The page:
Triamcinolone

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Triamcinolone
Triamcinolone.svg
Triamcinolone ball-and-stick animation.gif
Clinical data
Trade namesKenalog, Nasacort, & more. (See Brand names)
Synonyms
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(8S,9R,10S,11S,13S,14S,16R,17S)-9-fluoro-11,16,17-trihydroxy-17-(2-hydroxyacetyl)-10,13-dimethyl-6,7,8,9,10,11,12,13,14,15,16,17-dodecahydro-3H-cyclopenta[a]phenanthren-3-one; (1R,2S,10S,11S,13R,14S,15S,17S)-1-fluoro-13,14,17-trihydroxy-14-(2-hydroxyacetyl)-2,15-dimethyltetracyclo[8.7.0.02,7.011,15]heptadeca-3,6-dien-5-one
AHFS/Drugs.comMonograph
Pregnancy
category
  • AU: A
  • US: C (Risk not ruled out)
Routes of
administration
Oral, topical, IM, intra-articular, intrasynovial
ATC code
Legal status
Legal status
Pharmacokinetic data
Protein binding68%
MetabolismHepatic
Elimination half-life88 minutes
ExcretionFecal and renal
Identifiers
CAS Number
PubChem CID
IUPHAR/BPS
DrugBank
ChemSpider
UNII
KEGG
ChEBI
ChEMBL
ECHA InfoCard100.004.290 Edit this at Wikidata
Chemical and physical data
FormulaC21H27FO6
Molar mass394.434 g/mol
3D model (JSmol)
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Triamcinolone is an intermediate-acting synthetic glucocorticoid given orally, by muscular, Intra-articular, intrasynovial, intrabursal, intravitreal, soft-tissue, intralesional, or sublesional injection, by inhalation, or as a topical ointment or cream.[1]

Uses[edit]

Triamcinolone is used to treat a number of different medical conditions, such as eczema, lichen sclerosus, psoriasis, arthritis, allergies, ulcerative colitis, lupus, sympathetic ophthalmia, temporal arteritis, uveitis, ocular inflammation, keloids, urushiol-induced contact dermatitis, aphthous ulcers (usually as triamcinolone acetonide), central retinal vein occlusion, visualization during vitrectomy and the prevention of asthma attacks. It will not treat an asthma attack once it has already begun.[2][3][4][not in citation given]

The derivative triamcinolone acetonide is the active ingredient in various topical skin preparations (cream, lotion, ointment, aerosol spray) designed to treat dermatological conditions such as rash, inflammation, redness, or intense itching due to eczema[5] and dermatitis.[6]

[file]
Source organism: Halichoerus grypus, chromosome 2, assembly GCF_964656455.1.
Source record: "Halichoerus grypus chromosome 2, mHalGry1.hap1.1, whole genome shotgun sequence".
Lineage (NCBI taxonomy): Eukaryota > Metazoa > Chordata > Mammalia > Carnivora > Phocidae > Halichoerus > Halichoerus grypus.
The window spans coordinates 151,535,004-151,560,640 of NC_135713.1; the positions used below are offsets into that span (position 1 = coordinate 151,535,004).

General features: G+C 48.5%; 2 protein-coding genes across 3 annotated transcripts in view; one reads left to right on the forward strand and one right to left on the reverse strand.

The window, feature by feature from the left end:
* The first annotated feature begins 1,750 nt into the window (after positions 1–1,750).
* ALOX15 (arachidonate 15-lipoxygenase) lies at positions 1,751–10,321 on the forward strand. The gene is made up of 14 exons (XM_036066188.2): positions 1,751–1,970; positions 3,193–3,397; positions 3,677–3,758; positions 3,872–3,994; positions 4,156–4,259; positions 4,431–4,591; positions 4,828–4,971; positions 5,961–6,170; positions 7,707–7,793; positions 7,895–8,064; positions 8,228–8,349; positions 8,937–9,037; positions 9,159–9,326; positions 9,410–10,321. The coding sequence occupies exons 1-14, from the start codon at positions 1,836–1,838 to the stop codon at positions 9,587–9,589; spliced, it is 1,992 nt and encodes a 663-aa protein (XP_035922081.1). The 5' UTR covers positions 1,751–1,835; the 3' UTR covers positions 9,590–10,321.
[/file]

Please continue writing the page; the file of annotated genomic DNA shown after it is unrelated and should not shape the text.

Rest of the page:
Side effects[edit]

Side effects of triamcinolone include sore throat, nosebleeds, increased coughing, headache, and runny nose.[citation needed] White patches in the throat or nose indicate a serious side effect.[clarification needed] Symptoms of an allergic reaction include rash, itch, swelling, severe dizziness, trouble breathing.[7]

Chemistry[edit]

Triamcinolone is a synthetic pregnane corticosteroid and derivative of cortisol (hydrocortisone) and is also known as 1-dehydro-9α-fluoro-16α-hydroxyhydrocortisone or 9α-fluoro-16α-hydroxyprednisolone as well as 9α-fluoro-11β,16α,17α,21-tetrahydroxypregna-1,4-diene-3,20-dione.[8][9]

Society and culture[edit]

In 2010, TEVA and Perrigo launched the first generic inhalable triamcinolone.[10]

According to Chang et al (2014), "Triamcinolone acetonide (TA) is classified as an S9 glucocorticoid in the 2014 Prohibited List published by the World Anti-Doping Agency, which caused it to be prohibited in international athletic competition when administered orally, intravenously, intramuscularly or rectally".[11]

Brand names[edit]

Trade names for triamcinolone include Aristocort (Sandoz, now Novartis), Kenacort (Bristol-Myers Squibb), Kenalog (Bristol-Myers Squibb), Tricort (Cadila), Triaderm (Schering-Plough), Azmacort (KOS), Trilone, Volon A, Tristoject, Tricortone, Ratio-Triacomb, and Trianex.

See also[edit]

References[edit]

Aristocort (triamcinolone) topical cream
Kenalog (triamcinolone) IM injection
  1. ^ Chrousos G, Pavlaki AN, Magiakou MA (2011). "Glucocorticoid Therapy and Adrenal Suppression". PMID 25905379.
  2. ^ Triamcinolone - Drugs.com
  3. ^ Triamcinolone Inhalation - Drugs.com
  4. ^ Alcon Receives FDA Approval of Triesence Injectable Triamcinolone Suspension for Use in Eye Surgery - Drugs.com
  5. ^ Chong, Melanie; Fonacier, Luz (2015). "Treatment of Eczema: Corticosteroids and Beyond". Clinical Reviews in Allergy & Immunology. 51 (3): 249–262. doi:10.1007/s12016-015-8486-7. ISSN 1080-0549. PMID 25869743.
  6. ^ Eichenfield, Lawrence F.; Tom, Wynnis L.; Berger, Timothy G.; Krol, Alfons; Paller, Amy S.; Schwarzenberger, Kathryn; Bergman, James N.; Chamlin, Sarah L.; Cohen, David E. (2014). "Guidelines of care for the management of atopic dermatitis". Journal of the American Academy of Dermatology. 71 (1): 116–132. doi:10.1016/j.jaad.2014.03.023. ISSN 0190-9622. PMC 4326095. PMID 24813302. Topical corticosteroids (TCS) are used in the management of AD in both adults and children and are the mainstay of anti-inflammatory therapy.
  7. ^ "Drugs and Treatments - Nasacort AQ Nasl - Patient Handout". WebMD. Retrieved 2008-03-24.
  8. ^ J. Elks (14 November 2014). The Dictionary of Drugs: Chemical Data: Chemical Data, Structures and Bibliographies. Springer. pp. 1228–. ISBN 978-1-4757-2085-3.
  9. ^ Index Nominum 2000: International Drug Directory. Taylor & Francis. January 2000. pp. 1054–. ISBN 978-3-88763-075-1.
  10. ^ Perrigo Announces Launch Of Generic Version Of Nasacort AQ - CBS Detroit
  11. ^ Chang, Chih-Wei; Huang, Tai-Yuan; Tseng, Yi-Chun; Chang-Chien, Guo-Ping; Lin, Su-Fan; Hsu, Mei-Chich (2014). "Positive doping results caused by the single-dose local injection of triamcinolone acetonide". Forensic Science International. 244: 1–6. doi:10.1016/j.forsciint.2014.07.024. PMID 25126738.

External links[edit]